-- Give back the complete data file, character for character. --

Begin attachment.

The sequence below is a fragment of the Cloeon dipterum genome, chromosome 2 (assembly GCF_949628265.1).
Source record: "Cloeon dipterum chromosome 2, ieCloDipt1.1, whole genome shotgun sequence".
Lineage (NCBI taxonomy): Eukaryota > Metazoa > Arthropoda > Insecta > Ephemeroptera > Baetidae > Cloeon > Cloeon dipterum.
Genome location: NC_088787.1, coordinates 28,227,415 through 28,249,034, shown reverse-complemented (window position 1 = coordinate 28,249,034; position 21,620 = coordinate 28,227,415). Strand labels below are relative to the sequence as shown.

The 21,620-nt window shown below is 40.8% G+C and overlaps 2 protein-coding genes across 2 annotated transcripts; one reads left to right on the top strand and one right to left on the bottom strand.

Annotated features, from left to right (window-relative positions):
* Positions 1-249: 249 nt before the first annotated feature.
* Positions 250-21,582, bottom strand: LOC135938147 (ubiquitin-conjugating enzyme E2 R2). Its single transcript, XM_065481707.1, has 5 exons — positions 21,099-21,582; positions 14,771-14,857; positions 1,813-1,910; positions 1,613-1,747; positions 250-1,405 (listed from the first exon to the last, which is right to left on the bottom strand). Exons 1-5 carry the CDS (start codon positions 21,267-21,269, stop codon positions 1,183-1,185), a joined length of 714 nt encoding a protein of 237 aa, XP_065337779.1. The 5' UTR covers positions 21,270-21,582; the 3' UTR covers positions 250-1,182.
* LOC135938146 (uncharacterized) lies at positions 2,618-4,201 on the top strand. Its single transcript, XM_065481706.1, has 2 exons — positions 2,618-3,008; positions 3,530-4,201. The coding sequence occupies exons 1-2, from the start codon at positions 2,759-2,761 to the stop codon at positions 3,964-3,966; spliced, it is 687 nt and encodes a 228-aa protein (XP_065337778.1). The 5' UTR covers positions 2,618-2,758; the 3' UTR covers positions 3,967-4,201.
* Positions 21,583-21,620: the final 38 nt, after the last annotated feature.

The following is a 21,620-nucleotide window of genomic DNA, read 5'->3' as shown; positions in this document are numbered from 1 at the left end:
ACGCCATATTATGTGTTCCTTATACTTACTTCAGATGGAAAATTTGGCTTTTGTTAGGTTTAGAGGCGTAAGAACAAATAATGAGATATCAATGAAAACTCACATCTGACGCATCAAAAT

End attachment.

The sequence below is a fragment of the Cloeon dipterum genome, chromosome 2 (assembly GCF_949628265.1).
Source record: "Cloeon dipterum chromosome 2, ieCloDipt1.1, whole genome shotgun sequence".
Lineage (NCBI taxonomy): Eukaryota > Metazoa > Arthropoda > Insecta > Ephemeroptera > Baetidae > Cloeon > Cloeon dipterum.
Genome location: NC_088787.1, coordinates 28,227,415 through 28,249,034, shown reverse-complemented (window position 1 = coordinate 28,249,034; position 21,620 = coordinate 28,227,415). Strand labels below are relative to the sequence as shown.

The 21,620-nt window shown below is 40.8% G+C and overlaps 2 protein-coding genes across 2 annotated transcripts; one reads left to right on the top strand and one right to left on the bottom strand.

Annotated features, from left to right (window-relative positions):
* Positions 1-249: 249 nt before the first annotated feature.
* Positions 250-21,582, bottom strand: LOC135938147 (ubiquitin-conjugating enzyme E2 R2). Its single transcript, XM_065481707.1, has 5 exons — positions 21,099-21,582; positions 14,771-14,857; positions 1,813-1,910; positions 1,613-1,747; positions 250-1,405 (listed from the first exon to the last, which is right to left on the bottom strand). Exons 1-5 carry the CDS (start codon positions 21,267-21,269, stop codon positions 1,183-1,185), a joined length of 714 nt encoding a protein of 237 aa, XP_065337779.1. The 5' UTR covers positions 21,270-21,582; the 3' UTR covers positions 250-1,182.
* LOC135938146 (uncharacterized) lies at positions 2,618-4,201 on the top strand. Its single transcript, XM_065481706.1, has 2 exons — positions 2,618-3,008; positions 3,530-4,201. The coding sequence occupies exons 1-2, from the start codon at positions 2,759-2,761 to the stop codon at positions 3,964-3,966; spliced, it is 687 nt and encodes a 228-aa protein (XP_065337778.1). The 5' UTR covers positions 2,618-2,758; the 3' UTR covers positions 3,967-4,201.
* Positions 21,583-21,620: the final 38 nt, after the last annotated feature.

The following is a 21,620-nucleotide window of genomic DNA, read 5'->3' as shown; positions in this document are numbered from 1 at the left end:
ACGCCATATTATGTGTTCCTTATACTTACTTCAGATGGAAAATTTGGCTTTTGTTAGGTTTAGAGGCGTAAGAACAAATAATGAGATATCAATGAAAACTCACATCTGACGCATCAAAAT